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Book Chapter

Reactive Trace Gas and Aerosol Fluxes


Meixner,  Franz X.
Biogeochemistry, Max Planck Institute for Chemistry, Max Planck Society;


Sörgel,  Matthias
Biogeochemistry, Max Planck Institute for Chemistry, Max Planck Society;

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Held, A., Deventer, M. J., Meixner, F. X., Schmitt, S., Sörgel, M., Voß, L., et al. (2017). Reactive Trace Gas and Aerosol Fluxes. In T. Foken (Ed.), Energy and Matter Fluxes of a Spruce Forest Ecosystem (pp. 181-208). Berlin: Springer.

Cite as: http://hdl.handle.net/11858/00-001M-0000-002E-12EA-A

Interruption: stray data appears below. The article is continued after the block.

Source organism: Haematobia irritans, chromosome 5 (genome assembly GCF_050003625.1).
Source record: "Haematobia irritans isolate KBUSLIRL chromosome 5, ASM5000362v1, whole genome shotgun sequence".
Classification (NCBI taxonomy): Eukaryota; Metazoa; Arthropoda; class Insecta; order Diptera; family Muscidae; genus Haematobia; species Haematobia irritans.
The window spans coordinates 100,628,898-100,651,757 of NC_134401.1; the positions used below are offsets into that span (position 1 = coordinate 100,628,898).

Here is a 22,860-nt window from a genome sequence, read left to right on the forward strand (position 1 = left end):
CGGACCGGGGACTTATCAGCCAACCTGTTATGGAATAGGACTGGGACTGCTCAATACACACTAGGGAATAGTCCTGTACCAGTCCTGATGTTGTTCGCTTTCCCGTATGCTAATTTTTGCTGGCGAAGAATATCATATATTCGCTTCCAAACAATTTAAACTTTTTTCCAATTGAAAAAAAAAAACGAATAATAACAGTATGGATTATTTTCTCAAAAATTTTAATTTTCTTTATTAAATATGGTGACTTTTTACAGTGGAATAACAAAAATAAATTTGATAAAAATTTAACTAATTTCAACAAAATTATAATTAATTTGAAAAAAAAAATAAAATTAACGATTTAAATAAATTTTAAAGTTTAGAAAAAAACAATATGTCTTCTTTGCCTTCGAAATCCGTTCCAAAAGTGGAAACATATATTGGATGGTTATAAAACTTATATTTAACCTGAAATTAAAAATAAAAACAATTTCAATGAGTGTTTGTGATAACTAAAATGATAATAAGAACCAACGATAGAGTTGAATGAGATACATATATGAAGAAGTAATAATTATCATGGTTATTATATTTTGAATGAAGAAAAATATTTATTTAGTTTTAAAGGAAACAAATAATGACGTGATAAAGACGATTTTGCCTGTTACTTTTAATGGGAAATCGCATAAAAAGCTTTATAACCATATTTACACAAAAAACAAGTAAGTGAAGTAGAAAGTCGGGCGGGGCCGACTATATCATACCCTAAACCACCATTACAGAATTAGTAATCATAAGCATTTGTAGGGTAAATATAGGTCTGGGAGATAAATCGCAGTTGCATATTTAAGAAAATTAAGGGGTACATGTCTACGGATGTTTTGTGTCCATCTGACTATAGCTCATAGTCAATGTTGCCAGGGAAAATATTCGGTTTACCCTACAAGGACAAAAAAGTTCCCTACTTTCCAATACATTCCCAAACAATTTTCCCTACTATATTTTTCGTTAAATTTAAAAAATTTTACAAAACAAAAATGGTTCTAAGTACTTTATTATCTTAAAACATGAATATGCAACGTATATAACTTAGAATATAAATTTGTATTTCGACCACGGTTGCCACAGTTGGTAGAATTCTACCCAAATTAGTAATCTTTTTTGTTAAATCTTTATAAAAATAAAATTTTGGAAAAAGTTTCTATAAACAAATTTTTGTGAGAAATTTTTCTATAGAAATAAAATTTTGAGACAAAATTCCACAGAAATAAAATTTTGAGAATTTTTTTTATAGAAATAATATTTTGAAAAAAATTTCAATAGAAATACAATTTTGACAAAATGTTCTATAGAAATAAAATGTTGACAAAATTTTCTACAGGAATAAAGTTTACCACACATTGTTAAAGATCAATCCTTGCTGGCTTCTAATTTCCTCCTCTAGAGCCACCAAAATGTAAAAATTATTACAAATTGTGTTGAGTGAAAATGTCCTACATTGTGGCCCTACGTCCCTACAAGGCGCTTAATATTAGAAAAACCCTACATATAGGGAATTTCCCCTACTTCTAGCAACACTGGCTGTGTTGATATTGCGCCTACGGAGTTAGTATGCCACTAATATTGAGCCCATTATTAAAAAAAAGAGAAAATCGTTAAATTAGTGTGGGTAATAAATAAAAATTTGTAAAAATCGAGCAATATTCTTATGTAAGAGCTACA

Quantifying the atmosphere-surface exchange of reactive trace gases and aerosols is extremely important for a full understanding of biogeochemical cycles and their implications for air quality and climate. However, turbulent fluxes of reactive gases such as ozone and volatile organic compounds (VOC) as well as aerosol particles are still difficult to measure. Chemical reactions contribute to changes in trace gas or aerosol concentrations, and production or loss processes have to be carefully separated from turbulent transport. Also, for many trace gas measurements and for size-resolved and chemically speciated aerosol measurements, instruments are limited with respect to time resolution, sensitivity, and accuracy, which restricts their application in micrometeorological techniques. Here, we present flux measurements of reactive trace gases and aerosols above tall vegetation. We focus on ozone deposition and its implications for the NO/NO2/O3 triad, biogenic emissions of volatile organic compounds and their subsequent oxidation reactions, and finally, turbulent aerosol fluxes in a spruce forest ecosystem.